Is Owning Your Own Home Still Ideal?

In some cities it is actually cheaper to rent

Economic conditions may be driving more Americans to choose tenancy over the American dream of home ownership. Owning one’s home was at one time an ideal, when renters realized that for the same money, they could own a home. Real estate was thought of as a guaranteed investment. This perception has changed in terms of it not being a safe bet anymore. The theory that buying a home is cheaper than renting is being turned upside down. In some cities it is actually is cheaper to rent.

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  • Alfred Edmond Jr.

    This is a very good article. However, it must be understood that when you rent, you are not buying the same thing as when are paying a mortgage, even if you are spending less to rent on a monthly basis.

    When you rent, you are paying for the right to reside in a space for a specific period of time. Simply put, you are paying for use of a space. When you stop paying, you have nothing.

    When you pay a mortgage and other expenses of ownership, you end up with an asset–the equity accumulated in the value of the home, which will reach 100% assuming the home is kept until the mortgage is paid off. While the value of that asset can and will appreciate and depreciate, it will likely always be greater than the zero equity that results from renting.

    Both owning and renting will provide a roof over your head, which should be the top reason for either option. The mistake many made over the past 20 years was trying to treat the housing market as if it was the stock market, seeking to buy and sell homes for profit (like stocks) or treating home equity as an all-purpose piggy bank, instead of investing in a long-term asset.

    If the accumulation of assets–the bottom line when it comes to building net worth (wealth)–is the objective, homeownership still beats renting. The fact that less than 50% of blacks on their own homes compared to nearly 75% of whites is a major underlying factor in the wealth gap facing African Americans.

    Renting is a great short-term solution for certain situations and in certain housing markets, but it is a temporary solution at best. Home equity remains the single largest asset comprising the net worth of most individuals. The fact that the expense of renting may be less on a month by month basis does not change the fact that increasing home ownership by black Americans remains a key to building a foundation for long-term wealth. In fact, unless a person saves and invests the difference between what they are paying in rent and what they would be paying on a higher monthly mortgage payment and related expenses, renting delivers ZERO value from a wealth-building standpoint.

    Renting as a long-term housing solution makes about as much sense as renting a car instead of buying one. It makes sense for some people, in some cases. But generally speaking, it’s more beneficially and makes more financial sense to own. For both cases, it’s usually best to get the best deal possible, on the best home/car you can find for you and your family’s long-term needs, and pursue a buy and hold strategy.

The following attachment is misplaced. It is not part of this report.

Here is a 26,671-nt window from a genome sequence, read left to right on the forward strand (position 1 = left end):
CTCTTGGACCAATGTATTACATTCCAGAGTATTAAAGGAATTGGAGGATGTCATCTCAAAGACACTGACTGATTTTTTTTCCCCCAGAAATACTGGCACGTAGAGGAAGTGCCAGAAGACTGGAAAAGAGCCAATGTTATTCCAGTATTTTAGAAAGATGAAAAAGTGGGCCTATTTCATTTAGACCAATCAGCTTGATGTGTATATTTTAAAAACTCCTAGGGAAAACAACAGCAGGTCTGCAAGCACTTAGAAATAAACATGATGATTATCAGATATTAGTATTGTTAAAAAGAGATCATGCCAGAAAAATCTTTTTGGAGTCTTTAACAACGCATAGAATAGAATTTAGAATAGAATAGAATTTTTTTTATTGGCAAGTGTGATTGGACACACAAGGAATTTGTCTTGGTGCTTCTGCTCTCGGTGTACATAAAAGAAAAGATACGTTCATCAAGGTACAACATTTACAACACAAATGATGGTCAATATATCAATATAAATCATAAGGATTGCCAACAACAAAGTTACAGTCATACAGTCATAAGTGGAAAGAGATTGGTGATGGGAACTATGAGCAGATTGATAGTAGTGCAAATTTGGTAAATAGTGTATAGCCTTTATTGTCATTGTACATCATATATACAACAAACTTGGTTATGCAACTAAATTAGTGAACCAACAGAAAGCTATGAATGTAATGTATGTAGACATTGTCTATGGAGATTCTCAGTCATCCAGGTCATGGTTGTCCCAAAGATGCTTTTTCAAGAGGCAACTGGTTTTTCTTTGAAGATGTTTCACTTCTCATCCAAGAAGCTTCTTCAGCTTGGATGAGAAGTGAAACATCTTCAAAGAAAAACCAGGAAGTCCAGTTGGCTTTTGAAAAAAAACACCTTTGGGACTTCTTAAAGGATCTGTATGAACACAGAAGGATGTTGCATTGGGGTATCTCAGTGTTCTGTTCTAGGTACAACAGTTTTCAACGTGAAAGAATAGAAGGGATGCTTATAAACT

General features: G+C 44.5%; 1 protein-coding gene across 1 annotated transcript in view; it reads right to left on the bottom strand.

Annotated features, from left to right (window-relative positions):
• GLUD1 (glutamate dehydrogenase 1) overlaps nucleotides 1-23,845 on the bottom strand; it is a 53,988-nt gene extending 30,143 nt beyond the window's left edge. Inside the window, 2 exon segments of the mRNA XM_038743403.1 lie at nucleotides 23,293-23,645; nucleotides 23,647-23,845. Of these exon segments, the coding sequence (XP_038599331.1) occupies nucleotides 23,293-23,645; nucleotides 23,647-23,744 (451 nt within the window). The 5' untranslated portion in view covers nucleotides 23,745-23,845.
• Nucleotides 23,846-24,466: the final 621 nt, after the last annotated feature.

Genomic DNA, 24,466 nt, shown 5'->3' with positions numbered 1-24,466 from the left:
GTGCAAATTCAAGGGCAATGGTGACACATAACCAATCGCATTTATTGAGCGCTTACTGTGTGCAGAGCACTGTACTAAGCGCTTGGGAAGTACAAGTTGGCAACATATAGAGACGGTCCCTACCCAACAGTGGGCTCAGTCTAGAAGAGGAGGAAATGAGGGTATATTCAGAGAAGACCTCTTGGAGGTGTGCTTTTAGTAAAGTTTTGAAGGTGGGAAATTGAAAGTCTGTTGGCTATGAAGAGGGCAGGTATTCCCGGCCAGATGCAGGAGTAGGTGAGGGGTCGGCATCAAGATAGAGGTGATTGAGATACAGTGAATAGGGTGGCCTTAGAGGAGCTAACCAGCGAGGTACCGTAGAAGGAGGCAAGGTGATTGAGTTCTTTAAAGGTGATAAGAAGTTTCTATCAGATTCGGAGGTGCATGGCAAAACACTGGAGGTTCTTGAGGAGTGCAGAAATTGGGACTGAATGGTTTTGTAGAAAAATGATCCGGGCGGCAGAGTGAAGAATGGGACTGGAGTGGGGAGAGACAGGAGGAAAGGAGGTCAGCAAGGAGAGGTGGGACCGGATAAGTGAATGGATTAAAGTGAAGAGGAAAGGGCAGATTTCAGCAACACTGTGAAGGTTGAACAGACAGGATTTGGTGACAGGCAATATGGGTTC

Remember, when you rent, you’re still paying a mortgage. Your landlord’s mortgage.

  • http://www.plancorr.com Antoine Orr – Financial Coach & Author

    I would like to offer a different point of view. 1. A person who rents and a person who has a mortgage are in the same boat…both are renting. One is renting from a landlord while the other is renting from a bank. 2. If the interest rate on a mortgage is for example 6%, but the annual home appreciation rate is 4%, the home-ower (not a typeo) annual rate of return is -2%. 3. The idea that a person can build wealth through taking out a loan, has proven to be mathematically flawed. If you would like to continue this discussion, please visit http://www.plancorr.com and click on the “webinars” tab or contact me at (240) 473.1314

  • http://www.askcurtis.net Curtis A. Wright, Sr.

    Renting vs. buying is a tough decision that can only be made by YOU! Only YOU understand the stability of your current job. Only YOU know if you can afford to live where you want in the price range you can afford. Unless your company supports an Employer Assisted Housing program you may not be able to afford to buy or rent near where you work. Only YOU will be the one trying to sell your home if a better job or job transfer comes about. Times and attitudes have changed because YOU like many others are unsure of the direction the economy is headed. Owning a home is still the American dream and can still be a good investment opportunity. Renting gives you flexibility while owning can provide a sense of stability and empowerment. Both are good but which is best for YOU? I’d love to hear your comments & thanks for your time.

    • Adjy

      Buying a Home is Cheaper Than Renting in Most Cities CNN Money (johnmurphyreports.com) Share this:ShareFacebookTwitterDiggRedditStumbleUponEmailPrintLinkedInLike this:LikeBe the first to like this post. Categories: Twin Cities Real Estate Tags: Banks, Credit (finance), Home, Home Buying, Home Loans, Housing, Loan, Mortgage loan, Real Estate, Underwriting Comments (0) Trackbacks (0) Leave a comment Trackback